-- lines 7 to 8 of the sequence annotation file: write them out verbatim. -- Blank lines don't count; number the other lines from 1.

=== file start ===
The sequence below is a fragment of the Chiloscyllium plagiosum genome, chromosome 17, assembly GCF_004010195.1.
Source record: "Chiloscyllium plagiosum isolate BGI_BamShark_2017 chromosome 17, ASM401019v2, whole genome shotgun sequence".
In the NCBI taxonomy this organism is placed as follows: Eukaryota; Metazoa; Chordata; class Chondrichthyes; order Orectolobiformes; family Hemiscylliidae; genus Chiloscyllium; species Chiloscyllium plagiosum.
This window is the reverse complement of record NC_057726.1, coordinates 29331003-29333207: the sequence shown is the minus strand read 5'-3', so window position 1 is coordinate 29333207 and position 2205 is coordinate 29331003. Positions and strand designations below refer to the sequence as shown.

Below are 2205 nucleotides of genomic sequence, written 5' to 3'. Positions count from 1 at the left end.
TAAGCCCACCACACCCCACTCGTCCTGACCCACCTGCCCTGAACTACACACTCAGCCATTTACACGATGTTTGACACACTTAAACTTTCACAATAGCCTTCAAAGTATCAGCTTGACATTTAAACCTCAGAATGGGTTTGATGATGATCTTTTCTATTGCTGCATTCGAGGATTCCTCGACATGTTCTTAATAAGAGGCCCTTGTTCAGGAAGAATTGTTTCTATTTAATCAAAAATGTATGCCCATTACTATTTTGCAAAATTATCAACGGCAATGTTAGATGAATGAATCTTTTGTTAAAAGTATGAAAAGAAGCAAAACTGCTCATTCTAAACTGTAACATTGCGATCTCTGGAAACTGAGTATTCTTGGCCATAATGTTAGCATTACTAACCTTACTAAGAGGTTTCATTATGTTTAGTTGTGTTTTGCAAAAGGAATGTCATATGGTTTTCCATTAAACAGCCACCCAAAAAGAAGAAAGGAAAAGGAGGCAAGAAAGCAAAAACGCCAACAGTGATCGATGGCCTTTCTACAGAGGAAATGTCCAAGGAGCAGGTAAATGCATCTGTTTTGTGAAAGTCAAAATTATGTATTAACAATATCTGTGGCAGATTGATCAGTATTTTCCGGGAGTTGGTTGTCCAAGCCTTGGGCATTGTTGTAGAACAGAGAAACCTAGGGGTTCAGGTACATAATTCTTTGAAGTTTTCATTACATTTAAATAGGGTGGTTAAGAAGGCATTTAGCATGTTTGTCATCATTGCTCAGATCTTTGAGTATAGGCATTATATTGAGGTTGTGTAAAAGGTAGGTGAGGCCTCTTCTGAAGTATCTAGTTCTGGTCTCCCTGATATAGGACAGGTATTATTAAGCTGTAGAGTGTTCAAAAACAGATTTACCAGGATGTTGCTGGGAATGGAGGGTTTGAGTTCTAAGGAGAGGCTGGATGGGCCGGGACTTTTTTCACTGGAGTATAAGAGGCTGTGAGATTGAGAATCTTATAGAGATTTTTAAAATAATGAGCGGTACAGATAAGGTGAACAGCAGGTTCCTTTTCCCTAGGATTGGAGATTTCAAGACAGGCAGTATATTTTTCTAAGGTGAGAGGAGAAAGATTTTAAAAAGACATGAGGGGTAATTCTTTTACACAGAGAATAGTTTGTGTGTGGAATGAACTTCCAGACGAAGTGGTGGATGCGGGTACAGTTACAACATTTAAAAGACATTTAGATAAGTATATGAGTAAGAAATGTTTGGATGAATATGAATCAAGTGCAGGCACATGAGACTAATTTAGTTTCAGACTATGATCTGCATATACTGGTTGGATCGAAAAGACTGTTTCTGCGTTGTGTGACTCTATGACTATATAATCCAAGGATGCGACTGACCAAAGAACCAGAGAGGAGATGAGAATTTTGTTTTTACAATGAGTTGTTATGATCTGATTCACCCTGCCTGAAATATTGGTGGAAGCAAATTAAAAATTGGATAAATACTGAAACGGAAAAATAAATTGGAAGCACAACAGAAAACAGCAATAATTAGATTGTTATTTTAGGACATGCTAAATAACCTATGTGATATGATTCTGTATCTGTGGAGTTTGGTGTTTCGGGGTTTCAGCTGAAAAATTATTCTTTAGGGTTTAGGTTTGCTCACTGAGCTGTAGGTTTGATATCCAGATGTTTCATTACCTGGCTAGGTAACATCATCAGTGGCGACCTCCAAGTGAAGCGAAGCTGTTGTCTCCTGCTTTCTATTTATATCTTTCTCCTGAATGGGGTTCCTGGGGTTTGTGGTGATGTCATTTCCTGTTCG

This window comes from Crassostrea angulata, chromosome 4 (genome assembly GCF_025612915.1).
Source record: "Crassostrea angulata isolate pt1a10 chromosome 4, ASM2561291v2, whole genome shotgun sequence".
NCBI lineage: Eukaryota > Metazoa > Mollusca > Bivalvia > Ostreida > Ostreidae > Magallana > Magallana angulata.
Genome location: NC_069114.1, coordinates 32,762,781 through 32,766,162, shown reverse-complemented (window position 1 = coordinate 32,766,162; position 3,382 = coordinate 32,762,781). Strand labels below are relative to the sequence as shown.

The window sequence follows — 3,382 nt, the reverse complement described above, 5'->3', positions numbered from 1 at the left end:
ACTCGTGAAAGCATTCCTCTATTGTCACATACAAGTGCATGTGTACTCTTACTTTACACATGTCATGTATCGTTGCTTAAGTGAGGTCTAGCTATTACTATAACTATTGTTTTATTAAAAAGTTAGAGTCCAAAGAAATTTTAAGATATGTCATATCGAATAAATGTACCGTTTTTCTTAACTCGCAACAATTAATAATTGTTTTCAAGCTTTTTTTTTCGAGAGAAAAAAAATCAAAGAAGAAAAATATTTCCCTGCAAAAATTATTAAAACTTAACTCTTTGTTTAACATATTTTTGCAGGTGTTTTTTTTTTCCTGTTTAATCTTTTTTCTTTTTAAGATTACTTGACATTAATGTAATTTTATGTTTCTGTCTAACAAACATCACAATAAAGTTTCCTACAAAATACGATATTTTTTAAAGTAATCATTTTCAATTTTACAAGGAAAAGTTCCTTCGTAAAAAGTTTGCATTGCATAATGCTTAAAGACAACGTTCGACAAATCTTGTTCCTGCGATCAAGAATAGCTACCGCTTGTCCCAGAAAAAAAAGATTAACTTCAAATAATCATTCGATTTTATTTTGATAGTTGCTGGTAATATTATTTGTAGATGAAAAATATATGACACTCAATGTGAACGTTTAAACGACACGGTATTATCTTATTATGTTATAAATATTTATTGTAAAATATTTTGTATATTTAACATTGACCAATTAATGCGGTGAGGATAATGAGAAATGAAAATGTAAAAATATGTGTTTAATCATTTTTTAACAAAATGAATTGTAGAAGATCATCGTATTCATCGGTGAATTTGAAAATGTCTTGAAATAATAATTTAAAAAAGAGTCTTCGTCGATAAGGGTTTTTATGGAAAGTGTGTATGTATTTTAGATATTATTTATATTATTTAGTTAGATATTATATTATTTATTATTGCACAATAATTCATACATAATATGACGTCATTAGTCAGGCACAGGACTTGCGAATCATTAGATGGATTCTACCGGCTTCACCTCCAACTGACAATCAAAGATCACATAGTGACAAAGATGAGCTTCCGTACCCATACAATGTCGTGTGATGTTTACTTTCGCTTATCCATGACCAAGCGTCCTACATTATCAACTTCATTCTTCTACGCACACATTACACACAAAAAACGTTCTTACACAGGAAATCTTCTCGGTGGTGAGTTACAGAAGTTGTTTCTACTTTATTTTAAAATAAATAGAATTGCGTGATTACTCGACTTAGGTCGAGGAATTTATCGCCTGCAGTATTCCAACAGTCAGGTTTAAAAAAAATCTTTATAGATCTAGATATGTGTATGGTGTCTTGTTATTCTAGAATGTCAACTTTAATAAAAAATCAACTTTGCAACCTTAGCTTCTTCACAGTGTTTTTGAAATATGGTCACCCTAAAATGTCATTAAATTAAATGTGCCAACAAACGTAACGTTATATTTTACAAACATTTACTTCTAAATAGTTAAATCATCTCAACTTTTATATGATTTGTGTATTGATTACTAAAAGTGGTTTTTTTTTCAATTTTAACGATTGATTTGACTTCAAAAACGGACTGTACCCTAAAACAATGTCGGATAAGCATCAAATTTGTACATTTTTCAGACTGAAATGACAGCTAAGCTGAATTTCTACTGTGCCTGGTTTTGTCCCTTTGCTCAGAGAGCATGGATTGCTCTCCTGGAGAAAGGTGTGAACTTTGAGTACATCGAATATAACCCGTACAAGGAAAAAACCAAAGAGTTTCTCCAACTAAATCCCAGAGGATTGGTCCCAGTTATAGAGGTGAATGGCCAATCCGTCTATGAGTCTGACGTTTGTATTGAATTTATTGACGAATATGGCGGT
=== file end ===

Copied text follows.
This window comes from Crassostrea angulata, chromosome 4 (genome assembly GCF_025612915.1).
Source record: "Crassostrea angulata isolate pt1a10 chromosome 4, ASM2561291v2, whole genome shotgun sequence".